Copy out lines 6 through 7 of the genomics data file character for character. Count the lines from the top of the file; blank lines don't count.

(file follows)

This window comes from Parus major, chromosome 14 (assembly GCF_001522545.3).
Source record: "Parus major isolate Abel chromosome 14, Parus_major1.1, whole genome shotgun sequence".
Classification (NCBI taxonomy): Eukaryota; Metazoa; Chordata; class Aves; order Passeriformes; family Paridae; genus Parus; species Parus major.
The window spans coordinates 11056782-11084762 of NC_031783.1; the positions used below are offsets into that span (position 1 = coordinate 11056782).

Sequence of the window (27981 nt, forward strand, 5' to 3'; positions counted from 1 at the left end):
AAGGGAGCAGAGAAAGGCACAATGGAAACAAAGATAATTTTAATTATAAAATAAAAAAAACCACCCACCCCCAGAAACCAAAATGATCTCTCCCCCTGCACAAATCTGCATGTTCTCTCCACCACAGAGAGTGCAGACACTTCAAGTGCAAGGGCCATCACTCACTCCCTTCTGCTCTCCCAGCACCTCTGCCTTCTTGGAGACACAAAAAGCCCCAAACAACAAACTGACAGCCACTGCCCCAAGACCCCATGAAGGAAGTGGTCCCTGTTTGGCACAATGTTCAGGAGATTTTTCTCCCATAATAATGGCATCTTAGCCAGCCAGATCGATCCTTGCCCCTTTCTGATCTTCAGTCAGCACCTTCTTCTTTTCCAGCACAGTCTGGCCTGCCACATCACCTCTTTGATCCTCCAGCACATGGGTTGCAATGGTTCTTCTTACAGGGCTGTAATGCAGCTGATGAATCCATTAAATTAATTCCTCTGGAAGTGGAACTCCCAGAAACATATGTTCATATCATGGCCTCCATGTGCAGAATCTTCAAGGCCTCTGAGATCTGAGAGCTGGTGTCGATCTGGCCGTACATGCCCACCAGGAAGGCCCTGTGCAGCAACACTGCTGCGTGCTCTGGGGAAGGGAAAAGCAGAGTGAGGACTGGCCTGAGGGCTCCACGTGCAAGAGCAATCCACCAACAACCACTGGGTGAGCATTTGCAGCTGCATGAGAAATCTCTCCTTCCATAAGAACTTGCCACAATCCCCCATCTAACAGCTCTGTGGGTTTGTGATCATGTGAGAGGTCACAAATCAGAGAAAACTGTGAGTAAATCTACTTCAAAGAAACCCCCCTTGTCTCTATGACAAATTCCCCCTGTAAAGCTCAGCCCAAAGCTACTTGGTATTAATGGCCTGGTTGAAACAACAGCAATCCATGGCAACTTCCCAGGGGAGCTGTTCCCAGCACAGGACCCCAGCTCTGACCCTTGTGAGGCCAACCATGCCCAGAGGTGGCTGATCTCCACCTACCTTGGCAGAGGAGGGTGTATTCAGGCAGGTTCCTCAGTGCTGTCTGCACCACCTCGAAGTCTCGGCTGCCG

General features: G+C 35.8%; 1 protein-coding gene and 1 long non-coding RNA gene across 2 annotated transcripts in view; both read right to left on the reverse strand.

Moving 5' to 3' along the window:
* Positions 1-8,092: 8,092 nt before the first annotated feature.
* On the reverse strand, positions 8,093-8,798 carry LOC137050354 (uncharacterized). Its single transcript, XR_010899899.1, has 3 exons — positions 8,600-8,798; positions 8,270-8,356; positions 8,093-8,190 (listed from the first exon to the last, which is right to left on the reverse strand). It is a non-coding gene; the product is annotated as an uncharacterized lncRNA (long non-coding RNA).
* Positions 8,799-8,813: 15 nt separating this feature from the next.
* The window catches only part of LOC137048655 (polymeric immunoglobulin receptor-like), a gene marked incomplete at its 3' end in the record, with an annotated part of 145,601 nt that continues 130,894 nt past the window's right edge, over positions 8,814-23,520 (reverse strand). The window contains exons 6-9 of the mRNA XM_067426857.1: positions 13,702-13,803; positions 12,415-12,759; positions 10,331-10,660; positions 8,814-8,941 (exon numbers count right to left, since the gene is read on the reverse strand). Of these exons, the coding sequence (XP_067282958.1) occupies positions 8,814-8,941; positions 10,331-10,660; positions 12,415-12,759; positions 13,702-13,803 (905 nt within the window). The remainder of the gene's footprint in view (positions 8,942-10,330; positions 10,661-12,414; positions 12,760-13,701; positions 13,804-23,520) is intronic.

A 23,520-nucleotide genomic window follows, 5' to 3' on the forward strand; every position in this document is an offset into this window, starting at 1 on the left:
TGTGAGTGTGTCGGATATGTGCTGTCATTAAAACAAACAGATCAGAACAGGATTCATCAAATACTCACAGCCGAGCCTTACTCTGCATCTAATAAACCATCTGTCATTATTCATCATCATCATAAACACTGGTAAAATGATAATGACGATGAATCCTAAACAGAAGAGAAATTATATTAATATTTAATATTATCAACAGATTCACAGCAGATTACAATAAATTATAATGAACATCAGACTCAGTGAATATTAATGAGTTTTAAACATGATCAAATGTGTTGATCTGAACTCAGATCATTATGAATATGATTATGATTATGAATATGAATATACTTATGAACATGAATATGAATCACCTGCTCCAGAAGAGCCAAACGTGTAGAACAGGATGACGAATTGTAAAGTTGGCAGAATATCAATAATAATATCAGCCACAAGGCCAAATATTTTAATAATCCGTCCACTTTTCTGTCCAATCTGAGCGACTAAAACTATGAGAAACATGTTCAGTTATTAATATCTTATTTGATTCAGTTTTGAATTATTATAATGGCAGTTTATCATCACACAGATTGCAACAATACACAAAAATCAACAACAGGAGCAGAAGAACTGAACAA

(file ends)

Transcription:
AAGGGAGCAGAGAAAGGCACAATGGAAACAAAGATAATTTTAATTATAAAATAAAAAAAACCACCCACCCCCAGAAACCAAAATGATCTCTCCCCCTGCACAAATCTGCATGTTCTCTCCACCACAGAGAGTGCAGACACTTCAAGTGCAAGGGCCATCACTCACTCCCTTCTGCTCTCCCAGCACCTCTGCCTTCTTGGAGACACAAAAAGCCCCAAACAACAAACTGACAGCCACTGCCCCAAGACCCCATGAAGGAAGTGGTCCCTGTTTGGCACAATGTTCAGGAGATTTTTCTCCCATAATAATGGCATCTTAGCCAGCCAGATCGATCCTTGCCCCTTTCTGATCTTCAGTCAGCACCTTCTTCTTTTCCAGCACAGTCTGGCCTGCCACATCACCTCTTTGATCCTCCAGCACATGGGTTGCAATGGTTCTTCTTACAGGGCTGTAATGCAGCTGATGAATCCATTAAATTAATTCCTCTGGAAGTGGAACTCCCAGAAACATATGTTCATATCATGGCCTCCATGTGCAGAATCTTCAAGGCCTCTGAGATCTGAGAGCTGGTGTCGATCTGGCCGTACATGCCCACCAGGAAGGCCCTGTGCAGCAACACTGCTGCGTGCTCTGGGGAAGGGAAAAGCAGAGTGAGGACTGGCCTGAGGGCTCCACGTGCAAGAGCAATCCACCAACAACCACTGGGTGAGCATTTGCAGCTGCATGAGAAATCTCTCCTTCCATAAGAACTTGCCACAATCCCCCATCTAACAGCTCTGTGGGTTTGTGATCATGTGAGAGGTCACAAATCAGAGAAAACTGTGAGTAAATCTACTTCAAAGAAACCCCCCTTGTCTCTATGACAAATTCCCCCTGTAAAGCTCAGCCCAAAGCTACTTGGTATTAATGGCCTGGTTGAAACAACAGCAATCCATGGCAACTTCCCAGGGGAGCTGTTCCCAGCACAGGACCCCAGCTCTGACCCTTGTGAGGCCAACCATGCCCAGAGGTGGCTGATCTCCACCTACCTTGGCAGAGGAGGGTGTATTCAGGCAGGTTCCTCAGTGCTGTCTGCACCACCTCGAAGTCTCGGCTGCCG

General features: G+C 35.8%; 1 protein-coding gene and 1 long non-coding RNA gene across 2 annotated transcripts in view; both read right to left on the reverse strand.